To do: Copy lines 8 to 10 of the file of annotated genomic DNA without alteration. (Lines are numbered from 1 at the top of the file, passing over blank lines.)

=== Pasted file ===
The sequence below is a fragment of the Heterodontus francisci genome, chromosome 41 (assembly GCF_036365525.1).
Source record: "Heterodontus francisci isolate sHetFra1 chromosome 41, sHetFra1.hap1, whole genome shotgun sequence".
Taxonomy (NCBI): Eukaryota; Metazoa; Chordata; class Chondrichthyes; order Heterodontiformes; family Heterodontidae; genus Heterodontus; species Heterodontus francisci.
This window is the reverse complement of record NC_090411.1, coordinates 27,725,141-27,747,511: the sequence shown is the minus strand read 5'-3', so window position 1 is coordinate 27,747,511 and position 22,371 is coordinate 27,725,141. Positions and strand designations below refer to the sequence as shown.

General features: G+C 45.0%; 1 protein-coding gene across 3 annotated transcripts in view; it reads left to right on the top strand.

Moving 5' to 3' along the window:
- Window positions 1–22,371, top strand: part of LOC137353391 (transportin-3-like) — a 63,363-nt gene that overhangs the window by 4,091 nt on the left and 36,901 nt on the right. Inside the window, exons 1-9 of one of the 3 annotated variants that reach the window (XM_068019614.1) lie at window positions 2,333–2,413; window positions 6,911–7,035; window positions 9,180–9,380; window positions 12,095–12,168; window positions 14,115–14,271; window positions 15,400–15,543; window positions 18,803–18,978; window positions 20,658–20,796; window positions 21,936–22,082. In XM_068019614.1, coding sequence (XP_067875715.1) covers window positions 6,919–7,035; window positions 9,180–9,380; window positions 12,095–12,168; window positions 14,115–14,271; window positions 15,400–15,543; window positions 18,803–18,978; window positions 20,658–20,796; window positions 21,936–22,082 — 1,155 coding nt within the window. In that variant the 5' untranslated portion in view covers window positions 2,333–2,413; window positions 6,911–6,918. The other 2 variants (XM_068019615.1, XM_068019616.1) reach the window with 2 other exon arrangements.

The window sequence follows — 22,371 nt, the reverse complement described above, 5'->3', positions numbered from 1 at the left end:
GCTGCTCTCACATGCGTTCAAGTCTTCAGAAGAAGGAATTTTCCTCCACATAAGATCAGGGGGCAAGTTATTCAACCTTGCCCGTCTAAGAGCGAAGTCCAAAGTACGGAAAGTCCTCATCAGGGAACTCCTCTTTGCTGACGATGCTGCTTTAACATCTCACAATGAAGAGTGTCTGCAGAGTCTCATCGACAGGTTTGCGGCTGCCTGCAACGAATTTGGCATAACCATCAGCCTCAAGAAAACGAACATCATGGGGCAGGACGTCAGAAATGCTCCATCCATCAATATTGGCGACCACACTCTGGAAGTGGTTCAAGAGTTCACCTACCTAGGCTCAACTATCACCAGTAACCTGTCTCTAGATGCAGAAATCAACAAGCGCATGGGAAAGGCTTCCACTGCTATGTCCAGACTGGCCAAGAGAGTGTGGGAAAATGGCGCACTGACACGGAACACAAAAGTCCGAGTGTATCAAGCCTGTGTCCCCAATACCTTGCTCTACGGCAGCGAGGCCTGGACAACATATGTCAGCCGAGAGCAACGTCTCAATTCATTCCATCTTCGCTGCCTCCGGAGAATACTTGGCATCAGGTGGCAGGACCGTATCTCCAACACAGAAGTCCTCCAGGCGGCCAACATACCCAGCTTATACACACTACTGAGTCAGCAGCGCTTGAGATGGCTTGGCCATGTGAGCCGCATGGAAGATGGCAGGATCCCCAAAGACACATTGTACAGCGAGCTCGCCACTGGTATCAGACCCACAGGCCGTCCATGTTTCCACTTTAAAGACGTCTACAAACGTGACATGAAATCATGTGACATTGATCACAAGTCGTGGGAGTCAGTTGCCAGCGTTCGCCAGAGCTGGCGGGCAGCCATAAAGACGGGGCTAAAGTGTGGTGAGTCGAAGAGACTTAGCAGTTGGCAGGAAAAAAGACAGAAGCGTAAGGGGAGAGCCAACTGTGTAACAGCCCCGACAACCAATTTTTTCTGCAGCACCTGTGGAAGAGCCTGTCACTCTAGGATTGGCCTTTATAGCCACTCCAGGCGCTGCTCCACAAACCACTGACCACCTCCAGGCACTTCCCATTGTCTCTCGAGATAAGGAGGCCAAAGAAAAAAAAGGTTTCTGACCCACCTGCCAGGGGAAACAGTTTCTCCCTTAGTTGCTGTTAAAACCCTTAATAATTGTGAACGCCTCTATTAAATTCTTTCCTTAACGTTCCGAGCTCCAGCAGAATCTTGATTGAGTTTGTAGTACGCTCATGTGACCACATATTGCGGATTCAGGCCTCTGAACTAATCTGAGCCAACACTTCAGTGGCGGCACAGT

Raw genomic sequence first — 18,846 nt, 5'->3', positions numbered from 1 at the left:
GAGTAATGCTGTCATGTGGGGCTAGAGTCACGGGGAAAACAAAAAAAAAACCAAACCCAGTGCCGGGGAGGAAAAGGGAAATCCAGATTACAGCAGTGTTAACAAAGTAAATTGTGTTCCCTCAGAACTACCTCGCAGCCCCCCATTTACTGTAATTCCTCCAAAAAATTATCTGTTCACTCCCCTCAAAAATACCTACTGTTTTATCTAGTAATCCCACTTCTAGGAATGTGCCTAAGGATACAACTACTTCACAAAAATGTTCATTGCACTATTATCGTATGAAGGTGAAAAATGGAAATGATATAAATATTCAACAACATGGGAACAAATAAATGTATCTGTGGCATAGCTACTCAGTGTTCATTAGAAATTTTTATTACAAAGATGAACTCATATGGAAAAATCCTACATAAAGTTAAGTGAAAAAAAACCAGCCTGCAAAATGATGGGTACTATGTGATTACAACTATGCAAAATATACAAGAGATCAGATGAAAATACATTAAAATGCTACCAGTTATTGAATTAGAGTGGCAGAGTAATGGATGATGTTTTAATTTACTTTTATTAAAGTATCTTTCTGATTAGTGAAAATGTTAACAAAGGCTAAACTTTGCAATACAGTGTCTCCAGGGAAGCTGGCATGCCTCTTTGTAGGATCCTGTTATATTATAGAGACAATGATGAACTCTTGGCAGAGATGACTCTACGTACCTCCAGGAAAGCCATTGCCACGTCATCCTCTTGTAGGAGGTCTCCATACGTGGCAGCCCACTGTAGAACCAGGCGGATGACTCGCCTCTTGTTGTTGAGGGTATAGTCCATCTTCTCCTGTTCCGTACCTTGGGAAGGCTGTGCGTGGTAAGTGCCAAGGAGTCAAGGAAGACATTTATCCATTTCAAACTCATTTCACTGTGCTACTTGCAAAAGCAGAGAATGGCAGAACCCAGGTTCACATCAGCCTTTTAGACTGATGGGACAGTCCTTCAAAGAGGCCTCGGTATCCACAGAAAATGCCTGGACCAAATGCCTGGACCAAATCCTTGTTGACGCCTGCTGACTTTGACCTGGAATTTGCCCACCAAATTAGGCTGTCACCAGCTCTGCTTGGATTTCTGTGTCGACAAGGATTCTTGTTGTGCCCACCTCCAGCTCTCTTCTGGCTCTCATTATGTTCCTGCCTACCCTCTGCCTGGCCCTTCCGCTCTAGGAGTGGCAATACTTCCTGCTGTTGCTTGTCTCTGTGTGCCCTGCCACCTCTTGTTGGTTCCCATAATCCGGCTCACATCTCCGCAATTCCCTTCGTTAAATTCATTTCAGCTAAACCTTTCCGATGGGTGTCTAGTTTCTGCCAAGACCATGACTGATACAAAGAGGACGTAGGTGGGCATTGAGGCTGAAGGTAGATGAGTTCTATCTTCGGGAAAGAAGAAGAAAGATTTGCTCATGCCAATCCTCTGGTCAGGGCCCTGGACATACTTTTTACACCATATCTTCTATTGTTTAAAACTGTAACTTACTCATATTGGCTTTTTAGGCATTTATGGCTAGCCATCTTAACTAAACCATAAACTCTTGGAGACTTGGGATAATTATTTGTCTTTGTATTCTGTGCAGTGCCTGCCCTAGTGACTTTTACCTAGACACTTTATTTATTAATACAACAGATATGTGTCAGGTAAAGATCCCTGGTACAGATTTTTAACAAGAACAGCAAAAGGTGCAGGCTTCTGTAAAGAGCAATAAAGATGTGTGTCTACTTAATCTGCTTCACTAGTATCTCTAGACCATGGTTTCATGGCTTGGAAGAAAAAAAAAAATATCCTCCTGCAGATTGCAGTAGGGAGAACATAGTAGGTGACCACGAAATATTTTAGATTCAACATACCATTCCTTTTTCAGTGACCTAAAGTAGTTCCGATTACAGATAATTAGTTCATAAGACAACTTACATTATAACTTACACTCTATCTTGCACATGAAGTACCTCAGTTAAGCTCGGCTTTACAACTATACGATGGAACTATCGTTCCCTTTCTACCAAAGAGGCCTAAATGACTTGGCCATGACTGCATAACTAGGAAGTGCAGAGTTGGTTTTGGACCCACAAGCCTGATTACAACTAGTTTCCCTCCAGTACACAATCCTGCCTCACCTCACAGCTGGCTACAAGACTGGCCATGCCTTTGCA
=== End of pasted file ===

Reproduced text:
The window sequence follows — 22,371 nt, the reverse complement described above, 5'->3', positions numbered from 1 at the left end:
GCTGCTCTCACATGCGTTCAAGTCTTCAGAAGAAGGAATTTTCCTCCACATAAGATCAGGGGGCAAGTTATTCAACCTTGCCCGTCTAAGAGCGAAGTCCAAAGTACGGAAAGTCCTCATCAGGGAACTCCTCTTTGCTGACGATGCTGCTTTAACATCTCACAATGAAGAGTGTCTGCAGAGTCTCATCGACAGGTTTGCGGCTGCCTGCAACGAATTTGGCATAACCATCAGCCTCAAGAAAACGAACATCATGGGGCAGGACGTCAGAAATGCTCCATCCATCAATATTGGCGACCACACTCTGGAAGTGGTTCAAGAGTTCACCTACCTAGGCTCAACTATCACCAGTAACCTGTCTCTAGATGCAGAAATCAACAAGCGCATGGGAAAGGCTTCCACTGCTATGTCCAGACTGGCCAAGAGAGTGTGGGAAAATGGCGCACTGACACGGAACACAAAAGTCCGAGTGTATCAAGCCTGTGTCCCCAATACCTTGCTCTACGGCAGCGAGGCCTGGACAACATATGTCAGCCGAGAGCAACGTCTCAATTCATTCCATCTTCGCTGCCTCCGGAGAATACTTGGCATCAGGTGGCAGGACCGTATCTCCAACACAGAAGTCCTCCAGGCGGCCAACATACCCAGCTTATACACACTACTGAGTCAGCAGCGCTTGAGATGGCTTGGCCATGTGAGCCGCATGGAAGATGGCAGGATCCCCAAAGACACATTGTACAGCGAGCTCGCCACTGGTATCAGACCCACAGGCCGTCCATGTTTCCACTTTAAAGACGTCTACAAACGTGACATGAAATCATGTGACATTGATCACAAGTCGTGGGAGTCAGTTGCCAGCGTTCGCCAGAGCTGGCGGGCAGCCATAAAGACGGGGCTAAAGTGTGGTGAGTCGAAGAGACTTAGCAGTTGGCAGGAAAAAAGACAGAAGCGTAAGGGGAGAGCCAACTGTGTAACAGCCCCGACAACCAATTTTTTCTGCAGCACCTGTGGAAGAGCCTGTCACTCTAGGATTGGCCTTTATAGCCACTCCAGGCGCTGCTCCACAAACCACTGACCACCTCCAGGCACTTCCCATTGTCTCTCGAGATAAGGAGGCCAAAGAAAAAAAAGGTTTCTGACCCACCTGCCAGGGGAAACAGTTTCTCCCTTAGTTGCTGTTAAAACCCTTAATAATTGTGAACGCCTCTATTAAATTCTTTCCTTAACGTTCCGAGCTCCAGCAGAATCTTGATTGAGTTTGTAGTACGCTCATGTGACCACATATTGCGGATTCAGGCCTCTGAACTAATCTGAGCCAACACTTCAGTGGCGGCACAGT

Raw genomic sequence first — 18,846 nt, 5'->3', positions numbered from 1 at the left: